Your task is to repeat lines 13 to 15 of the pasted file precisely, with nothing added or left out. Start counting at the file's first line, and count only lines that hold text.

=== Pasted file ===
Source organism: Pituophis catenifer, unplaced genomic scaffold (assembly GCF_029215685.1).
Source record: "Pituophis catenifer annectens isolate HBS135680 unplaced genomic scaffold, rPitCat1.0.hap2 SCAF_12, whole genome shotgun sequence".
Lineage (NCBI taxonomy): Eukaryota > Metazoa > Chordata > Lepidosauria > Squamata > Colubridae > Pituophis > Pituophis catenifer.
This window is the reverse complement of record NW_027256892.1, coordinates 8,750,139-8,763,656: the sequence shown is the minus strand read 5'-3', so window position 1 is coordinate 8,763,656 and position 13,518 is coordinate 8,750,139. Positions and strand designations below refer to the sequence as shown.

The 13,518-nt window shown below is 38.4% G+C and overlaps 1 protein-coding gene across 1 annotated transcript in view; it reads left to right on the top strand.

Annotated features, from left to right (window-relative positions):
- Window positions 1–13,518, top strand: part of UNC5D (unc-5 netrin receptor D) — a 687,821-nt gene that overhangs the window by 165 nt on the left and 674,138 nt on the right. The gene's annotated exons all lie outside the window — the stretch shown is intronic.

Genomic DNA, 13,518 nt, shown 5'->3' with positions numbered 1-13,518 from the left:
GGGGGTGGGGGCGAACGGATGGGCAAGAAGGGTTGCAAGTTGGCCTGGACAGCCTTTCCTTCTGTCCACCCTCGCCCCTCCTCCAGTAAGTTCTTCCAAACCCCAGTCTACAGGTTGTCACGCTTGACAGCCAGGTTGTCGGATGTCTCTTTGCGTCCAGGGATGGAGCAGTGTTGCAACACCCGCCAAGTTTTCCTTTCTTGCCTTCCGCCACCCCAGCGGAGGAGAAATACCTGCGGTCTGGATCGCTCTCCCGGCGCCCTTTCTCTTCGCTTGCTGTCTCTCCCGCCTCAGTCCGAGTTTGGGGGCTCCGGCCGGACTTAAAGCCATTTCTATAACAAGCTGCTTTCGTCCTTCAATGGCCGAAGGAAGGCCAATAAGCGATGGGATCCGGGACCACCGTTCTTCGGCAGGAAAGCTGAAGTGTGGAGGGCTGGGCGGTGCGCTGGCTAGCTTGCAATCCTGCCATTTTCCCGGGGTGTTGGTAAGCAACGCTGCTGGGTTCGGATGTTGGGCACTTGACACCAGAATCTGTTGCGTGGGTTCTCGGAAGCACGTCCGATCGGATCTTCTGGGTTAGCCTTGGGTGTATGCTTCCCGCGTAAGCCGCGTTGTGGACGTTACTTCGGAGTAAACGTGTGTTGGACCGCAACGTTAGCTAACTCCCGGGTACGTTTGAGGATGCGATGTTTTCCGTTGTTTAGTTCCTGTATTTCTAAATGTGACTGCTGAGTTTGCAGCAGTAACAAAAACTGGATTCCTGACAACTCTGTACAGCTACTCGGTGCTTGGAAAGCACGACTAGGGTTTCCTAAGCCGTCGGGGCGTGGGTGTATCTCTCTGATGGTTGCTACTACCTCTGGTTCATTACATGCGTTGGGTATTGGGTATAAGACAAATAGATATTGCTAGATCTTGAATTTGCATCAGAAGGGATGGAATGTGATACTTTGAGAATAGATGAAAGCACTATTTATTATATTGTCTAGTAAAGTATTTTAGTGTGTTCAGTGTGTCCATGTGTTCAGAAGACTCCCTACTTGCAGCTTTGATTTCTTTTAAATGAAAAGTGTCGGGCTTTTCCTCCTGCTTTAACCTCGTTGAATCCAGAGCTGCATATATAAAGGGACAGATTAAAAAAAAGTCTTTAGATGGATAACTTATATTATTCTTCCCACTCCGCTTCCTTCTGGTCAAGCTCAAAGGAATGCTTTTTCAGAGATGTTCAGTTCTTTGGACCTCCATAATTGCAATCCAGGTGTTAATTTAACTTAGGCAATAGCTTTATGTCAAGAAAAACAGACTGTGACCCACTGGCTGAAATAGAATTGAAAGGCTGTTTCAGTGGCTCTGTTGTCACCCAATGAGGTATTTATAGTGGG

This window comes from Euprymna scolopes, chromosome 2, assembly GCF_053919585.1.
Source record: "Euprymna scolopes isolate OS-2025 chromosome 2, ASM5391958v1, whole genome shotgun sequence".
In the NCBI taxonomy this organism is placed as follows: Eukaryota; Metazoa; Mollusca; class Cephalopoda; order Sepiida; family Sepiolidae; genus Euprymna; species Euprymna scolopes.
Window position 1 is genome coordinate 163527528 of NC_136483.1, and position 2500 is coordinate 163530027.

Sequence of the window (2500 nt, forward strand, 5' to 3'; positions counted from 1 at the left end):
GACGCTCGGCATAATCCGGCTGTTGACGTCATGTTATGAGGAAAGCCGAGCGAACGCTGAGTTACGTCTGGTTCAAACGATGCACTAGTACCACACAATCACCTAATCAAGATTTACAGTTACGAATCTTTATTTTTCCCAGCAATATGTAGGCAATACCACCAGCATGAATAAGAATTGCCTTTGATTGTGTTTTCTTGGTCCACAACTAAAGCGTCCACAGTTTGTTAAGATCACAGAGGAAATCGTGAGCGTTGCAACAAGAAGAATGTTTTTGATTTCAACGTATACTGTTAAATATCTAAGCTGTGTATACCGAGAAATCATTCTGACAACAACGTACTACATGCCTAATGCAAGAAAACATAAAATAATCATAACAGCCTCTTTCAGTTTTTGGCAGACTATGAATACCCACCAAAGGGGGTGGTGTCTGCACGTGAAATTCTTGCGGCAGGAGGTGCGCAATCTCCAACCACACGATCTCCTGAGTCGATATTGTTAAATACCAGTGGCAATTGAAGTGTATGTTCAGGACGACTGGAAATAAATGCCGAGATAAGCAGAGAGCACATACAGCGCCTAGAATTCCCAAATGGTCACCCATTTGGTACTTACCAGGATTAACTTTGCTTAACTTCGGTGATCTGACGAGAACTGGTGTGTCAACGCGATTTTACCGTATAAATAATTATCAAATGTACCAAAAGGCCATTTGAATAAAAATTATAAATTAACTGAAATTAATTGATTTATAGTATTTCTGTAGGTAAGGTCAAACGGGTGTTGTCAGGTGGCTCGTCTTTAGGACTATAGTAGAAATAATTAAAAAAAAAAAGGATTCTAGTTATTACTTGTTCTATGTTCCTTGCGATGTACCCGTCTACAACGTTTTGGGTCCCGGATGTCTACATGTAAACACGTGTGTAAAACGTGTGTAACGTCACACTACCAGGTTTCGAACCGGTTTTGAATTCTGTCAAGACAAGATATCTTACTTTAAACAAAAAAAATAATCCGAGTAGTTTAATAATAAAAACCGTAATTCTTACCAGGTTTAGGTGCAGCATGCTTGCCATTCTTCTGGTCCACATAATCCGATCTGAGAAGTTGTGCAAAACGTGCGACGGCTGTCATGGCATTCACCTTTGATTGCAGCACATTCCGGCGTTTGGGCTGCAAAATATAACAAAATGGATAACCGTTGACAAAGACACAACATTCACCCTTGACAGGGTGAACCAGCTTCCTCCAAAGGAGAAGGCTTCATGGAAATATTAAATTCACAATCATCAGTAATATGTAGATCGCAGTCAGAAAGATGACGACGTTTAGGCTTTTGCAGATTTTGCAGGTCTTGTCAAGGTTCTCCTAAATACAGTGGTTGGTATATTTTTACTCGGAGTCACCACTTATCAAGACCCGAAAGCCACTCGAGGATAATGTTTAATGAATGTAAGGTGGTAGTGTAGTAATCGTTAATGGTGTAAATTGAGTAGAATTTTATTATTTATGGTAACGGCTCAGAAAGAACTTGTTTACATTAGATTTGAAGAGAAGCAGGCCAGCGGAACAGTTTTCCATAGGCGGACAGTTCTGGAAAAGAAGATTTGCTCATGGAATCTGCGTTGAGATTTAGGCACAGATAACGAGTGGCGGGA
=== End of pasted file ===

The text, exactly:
Window position 1 is genome coordinate 163527528 of NC_136483.1, and position 2500 is coordinate 163530027.

Sequence of the window (2500 nt, forward strand, 5' to 3'; positions counted from 1 at the left end):
GACGCTCGGCATAATCCGGCTGTTGACGTCATGTTATGAGGAAAGCCGAGCGAACGCTGAGTTACGTCTGGTTCAAACGATGCACTAGTACCACACAATCACCTAATCAAGATTTACAGTTACGAATCTTTATTTTTCCCAGCAATATGTAGGCAATACCACCAGCATGAATAAGAATTGCCTTTGATTGTGTTTTCTTGGTCCACAACTAAAGCGTCCACAGTTTGTTAAGATCACAGAGGAAATCGTGAGCGTTGCAACAAGAAGAATGTTTTTGATTTCAACGTATACTGTTAAATATCTAAGCTGTGTATACCGAGAAATCATTCTGACAACAACGTACTACATGCCTAATGCAAGAAAACATAAAATAATCATAACAGCCTCTTTCAGTTTTTGGCAGACTATGAATACCCACCAAAGGGGGTGGTGTCTGCACGTGAAATTCTTGCGGCAGGAGGTGCGCAATCTCCAACCACACGATCTCCTGAGTCGATATTGTTAAATACCAGTGGCAATTGAAGTGTATGTTCAGGACGACTGGAAATAAATGCCGAGATAAGCAGAGAGCACATACAGCGCCTAGAATTCCCAAATGGTCACCCATTTGGTACTTACCAGGATTAACTTTGCTTAACTTCGGTGATCTGACGAGAACTGGTGTGTCAACGCGATTTTACCGTATAAATAATTATCAAATGTACCAAAAGGCCATTTGAATAAAAATTATAAATTAACTGAAATTAATTGATTTATAGTATTTCTGTAGGTAAGGTCAAACGGGTGTTGTCAGGTGGCTCGTCTTTAGGACTATAGTAGAAATAATTAAAAAAAAAAAGGATTCTAGTTATTACTTGTTCTATGTTCCTTGCGATGTACCCGTCTACAACGTTTTGGGTCCCGGATGTCTACATGTAAACACGTGTGTAAAACGTGTGTAACGTCACACTACCAGGTTTCGAACCGGTTTTGAATTCTGTCAAGACAAGATATCTTACTTTAAACAAAAAAAATAATCCGAGTAGTTTAATAATAAAAACCGTAATTCTTACCAGGTTTAGGTGCAGCATGCTTGCCATTCTTCTGGTCCACATAATCCGATCTGAGAAGTTGTGCAAAACGTGCGACGGCTGTCATGGCATTCACCTTTGATTGCAGCACATTCCGGCGTTTGGGCTGCAAAATATAACAAAATGGATAACCGTTGACAAAGACACAACATTCACCCTTGACAGGGTGAACCAGCTTCCTCCAAAGGAGAAGGCTTCATGGAAATATTAAATTCACAATCATCAGTAATATGTAGATCGCAGTCAGAAAGATGACGACGTTTAGGCTTTTGCAGATTTTGCAGGTCTTGTCAAGGTTCTCCTAAATACAGTGGTTGGTATATTTTTACTCGGAGTCACCACTTATCAAGACCCGAAAGCCACTCGAGGATAATGTTTAATGAATGTAAGGTGGTAGTGTAGTAATCGTTAATGGTGTAAATTGAGTAGAATTTTATTATTTATGGTAACGGCTCAGAAAGAACTTGTTTACATTAGATTTGAAGAGAAGCAGGCCAGCGGAACAGTTTTCCATAGGCGGACAGTTCTGGAAAAGAAGATTTGCTCATGGAATCTGCGTTGAGATTTAGGCACAGATAACGAGTGGCGGGA